The survey said that Facebook has seen its number of subscribers double annually in Vietnam since it became popular in 2009, adding that some 78 percent of users say the social network is their preferred channel for sharing information online in the country.
Authorities view Facebook as a threat to their monopoly on the flow of information in the tightly-controlled nation, and activists say previous blocks to access of the full site were the work of the government, though there has been no official acknowledgement by Hanoi.
Blogger Me Nam told RFA that Facebook has allowed a large community of users in Vietnam to interact and spread information very quickly, which has intimidated the regime.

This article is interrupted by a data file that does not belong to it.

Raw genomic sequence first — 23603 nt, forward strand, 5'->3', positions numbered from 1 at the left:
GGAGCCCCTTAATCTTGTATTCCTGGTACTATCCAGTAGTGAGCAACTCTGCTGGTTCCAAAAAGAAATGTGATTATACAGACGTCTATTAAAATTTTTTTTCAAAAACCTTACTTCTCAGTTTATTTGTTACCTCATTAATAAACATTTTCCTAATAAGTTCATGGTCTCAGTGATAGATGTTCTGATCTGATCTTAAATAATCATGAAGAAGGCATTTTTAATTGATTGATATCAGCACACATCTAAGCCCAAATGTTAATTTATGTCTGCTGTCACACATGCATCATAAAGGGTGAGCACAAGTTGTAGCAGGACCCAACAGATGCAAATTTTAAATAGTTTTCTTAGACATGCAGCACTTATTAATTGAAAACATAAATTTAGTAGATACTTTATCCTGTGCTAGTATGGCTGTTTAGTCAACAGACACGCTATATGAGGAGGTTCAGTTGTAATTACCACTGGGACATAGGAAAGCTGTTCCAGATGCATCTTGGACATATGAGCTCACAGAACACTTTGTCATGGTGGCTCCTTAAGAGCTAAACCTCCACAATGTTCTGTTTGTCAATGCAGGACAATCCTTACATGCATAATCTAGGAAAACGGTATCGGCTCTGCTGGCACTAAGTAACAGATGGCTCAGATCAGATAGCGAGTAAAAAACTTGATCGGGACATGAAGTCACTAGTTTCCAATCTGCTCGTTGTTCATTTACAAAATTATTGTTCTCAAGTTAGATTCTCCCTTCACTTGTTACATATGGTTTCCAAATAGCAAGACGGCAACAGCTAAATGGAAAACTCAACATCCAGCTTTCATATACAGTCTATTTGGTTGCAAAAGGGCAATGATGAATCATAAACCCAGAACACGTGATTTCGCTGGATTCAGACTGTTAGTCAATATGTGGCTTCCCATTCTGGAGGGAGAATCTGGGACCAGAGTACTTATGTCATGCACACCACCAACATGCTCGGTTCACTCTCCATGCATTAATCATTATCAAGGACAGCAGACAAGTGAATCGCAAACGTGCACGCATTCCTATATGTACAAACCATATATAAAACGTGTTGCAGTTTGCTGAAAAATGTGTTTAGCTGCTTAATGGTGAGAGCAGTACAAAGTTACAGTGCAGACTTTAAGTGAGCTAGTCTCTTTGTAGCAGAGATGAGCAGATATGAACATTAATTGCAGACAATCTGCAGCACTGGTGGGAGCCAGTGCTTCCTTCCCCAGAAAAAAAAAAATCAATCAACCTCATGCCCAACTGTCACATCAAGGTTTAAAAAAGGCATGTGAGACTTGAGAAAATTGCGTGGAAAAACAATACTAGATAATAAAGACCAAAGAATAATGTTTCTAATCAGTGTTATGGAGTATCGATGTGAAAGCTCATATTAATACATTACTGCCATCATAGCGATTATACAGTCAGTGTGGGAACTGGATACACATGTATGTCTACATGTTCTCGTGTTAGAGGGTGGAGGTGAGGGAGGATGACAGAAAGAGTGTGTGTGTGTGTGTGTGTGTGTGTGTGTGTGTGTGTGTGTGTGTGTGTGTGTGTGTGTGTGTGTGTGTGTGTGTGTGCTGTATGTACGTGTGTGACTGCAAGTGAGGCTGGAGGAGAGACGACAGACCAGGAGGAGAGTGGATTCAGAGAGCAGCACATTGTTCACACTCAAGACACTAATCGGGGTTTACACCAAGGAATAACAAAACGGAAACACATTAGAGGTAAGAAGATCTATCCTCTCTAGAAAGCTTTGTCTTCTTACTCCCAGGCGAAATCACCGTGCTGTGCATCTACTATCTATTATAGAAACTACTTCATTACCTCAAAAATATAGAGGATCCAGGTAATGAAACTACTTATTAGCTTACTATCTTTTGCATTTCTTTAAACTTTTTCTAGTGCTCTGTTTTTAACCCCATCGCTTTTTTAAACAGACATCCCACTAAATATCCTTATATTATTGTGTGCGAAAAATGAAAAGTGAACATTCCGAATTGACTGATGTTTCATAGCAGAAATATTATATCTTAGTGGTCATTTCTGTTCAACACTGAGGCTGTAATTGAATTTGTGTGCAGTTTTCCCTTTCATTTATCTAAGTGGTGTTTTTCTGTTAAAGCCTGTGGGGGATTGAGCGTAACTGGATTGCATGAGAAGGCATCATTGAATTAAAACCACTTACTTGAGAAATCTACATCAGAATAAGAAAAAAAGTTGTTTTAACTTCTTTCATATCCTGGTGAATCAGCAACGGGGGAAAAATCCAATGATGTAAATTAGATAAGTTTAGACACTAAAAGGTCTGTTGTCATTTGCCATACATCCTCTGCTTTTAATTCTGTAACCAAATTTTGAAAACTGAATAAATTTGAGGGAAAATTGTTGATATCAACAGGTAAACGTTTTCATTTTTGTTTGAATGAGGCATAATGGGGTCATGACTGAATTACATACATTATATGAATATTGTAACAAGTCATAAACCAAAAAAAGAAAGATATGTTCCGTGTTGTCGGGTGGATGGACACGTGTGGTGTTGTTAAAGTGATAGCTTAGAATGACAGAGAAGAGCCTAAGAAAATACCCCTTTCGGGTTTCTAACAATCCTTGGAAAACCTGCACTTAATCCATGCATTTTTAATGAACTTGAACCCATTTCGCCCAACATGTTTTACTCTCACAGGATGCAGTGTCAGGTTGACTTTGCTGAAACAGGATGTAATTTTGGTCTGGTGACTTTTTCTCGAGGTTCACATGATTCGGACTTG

“If people read something that interests them and is easily accessible, they will actively seek out more information,” Me Nam said.
“That is the reason why I think media activists are given restricted Facebook access.”
An administrator of the well-known Facebook page Nhat Ky said that the site guarantees anonymity in a country that lacks a free press and where information is subjected to strict censorship.
“We don’t have any faster means of providing information which is free from censorship than Facebook,” the administrator said of why the government has repeatedly targeted the site.
Alleged government blocks to the full Facebook site within Vietnam have previously prompted users to employ proxy servers and other methods of anonymous web browsing to hide their origin and access the site by circumventing firewalls.